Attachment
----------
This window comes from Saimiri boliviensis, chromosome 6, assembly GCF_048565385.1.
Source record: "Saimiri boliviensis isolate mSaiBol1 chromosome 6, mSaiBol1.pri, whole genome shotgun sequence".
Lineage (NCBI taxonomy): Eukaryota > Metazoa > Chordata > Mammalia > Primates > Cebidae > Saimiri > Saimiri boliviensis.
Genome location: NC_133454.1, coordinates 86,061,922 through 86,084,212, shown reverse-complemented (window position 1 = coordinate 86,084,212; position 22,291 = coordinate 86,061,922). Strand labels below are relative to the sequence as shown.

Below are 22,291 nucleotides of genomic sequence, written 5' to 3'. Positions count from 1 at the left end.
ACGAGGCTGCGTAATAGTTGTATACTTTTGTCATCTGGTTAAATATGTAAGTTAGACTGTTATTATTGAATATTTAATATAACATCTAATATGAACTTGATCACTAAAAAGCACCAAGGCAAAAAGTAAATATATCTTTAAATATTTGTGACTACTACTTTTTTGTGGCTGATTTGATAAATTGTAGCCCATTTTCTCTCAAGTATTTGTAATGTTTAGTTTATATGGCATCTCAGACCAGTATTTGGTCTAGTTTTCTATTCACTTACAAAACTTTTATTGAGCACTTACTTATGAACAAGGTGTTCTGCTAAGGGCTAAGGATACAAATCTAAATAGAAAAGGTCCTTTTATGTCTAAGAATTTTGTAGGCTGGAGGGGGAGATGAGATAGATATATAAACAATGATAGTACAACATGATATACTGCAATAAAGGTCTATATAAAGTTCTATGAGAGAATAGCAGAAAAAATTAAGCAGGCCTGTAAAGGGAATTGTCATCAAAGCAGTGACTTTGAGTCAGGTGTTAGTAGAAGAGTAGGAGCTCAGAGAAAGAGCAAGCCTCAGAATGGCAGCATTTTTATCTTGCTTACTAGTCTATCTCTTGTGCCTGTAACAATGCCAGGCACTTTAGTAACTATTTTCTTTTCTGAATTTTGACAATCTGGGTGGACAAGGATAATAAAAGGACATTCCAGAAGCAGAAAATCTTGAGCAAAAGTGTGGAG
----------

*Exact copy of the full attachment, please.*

This window comes from Saimiri boliviensis, chromosome 6, assembly GCF_048565385.1.
Source record: "Saimiri boliviensis isolate mSaiBol1 chromosome 6, mSaiBol1.pri, whole genome shotgun sequence".
Lineage (NCBI taxonomy): Eukaryota > Metazoa > Chordata > Mammalia > Primates > Cebidae > Saimiri > Saimiri boliviensis.
Genome location: NC_133454.1, coordinates 86,061,922 through 86,084,212, shown reverse-complemented (window position 1 = coordinate 86,084,212; position 22,291 = coordinate 86,061,922). Strand labels below are relative to the sequence as shown.

Below are 22,291 nucleotides of genomic sequence, written 5' to 3'. Positions count from 1 at the left end.
ACGAGGCTGCGTAATAGTTGTATACTTTTGTCATCTGGTTAAATATGTAAGTTAGACTGTTATTATTGAATATTTAATATAACATCTAATATGAACTTGATCACTAAAAAGCACCAAGGCAAAAAGTAAATATATCTTTAAATATTTGTGACTACTACTTTTTTGTGGCTGATTTGATAAATTGTAGCCCATTTTCTCTCAAGTATTTGTAATGTTTAGTTTATATGGCATCTCAGACCAGTATTTGGTCTAGTTTTCTATTCACTTACAAAACTTTTATTGAGCACTTACTTATGAACAAGGTGTTCTGCTAAGGGCTAAGGATACAAATCTAAATAGAAAAGGTCCTTTTATGTCTAAGAATTTTGTAGGCTGGAGGGGGAGATGAGATAGATATATAAACAATGATAGTACAACATGATATACTGCAATAAAGGTCTATATAAAGTTCTATGAGAGAATAGCAGAAAAAATTAAGCAGGCCTGTAAAGGGAATTGTCATCAAAGCAGTGACTTTGAGTCAGGTGTTAGTAGAAGAGTAGGAGCTCAGAGAAAGAGCAAGCCTCAGAATGGCAGCATTTTTATCTTGCTTACTAGTCTATCTCTTGTGCCTGTAACAATGCCAGGCACTTTAGTAACTATTTTCTTTTCTGAATTTTGACAATCTGGGTGGACAAGGATAATAAAAGGACATTCCAGAAGCAGAAAATCTTGAGCAAAAGTGTGGAG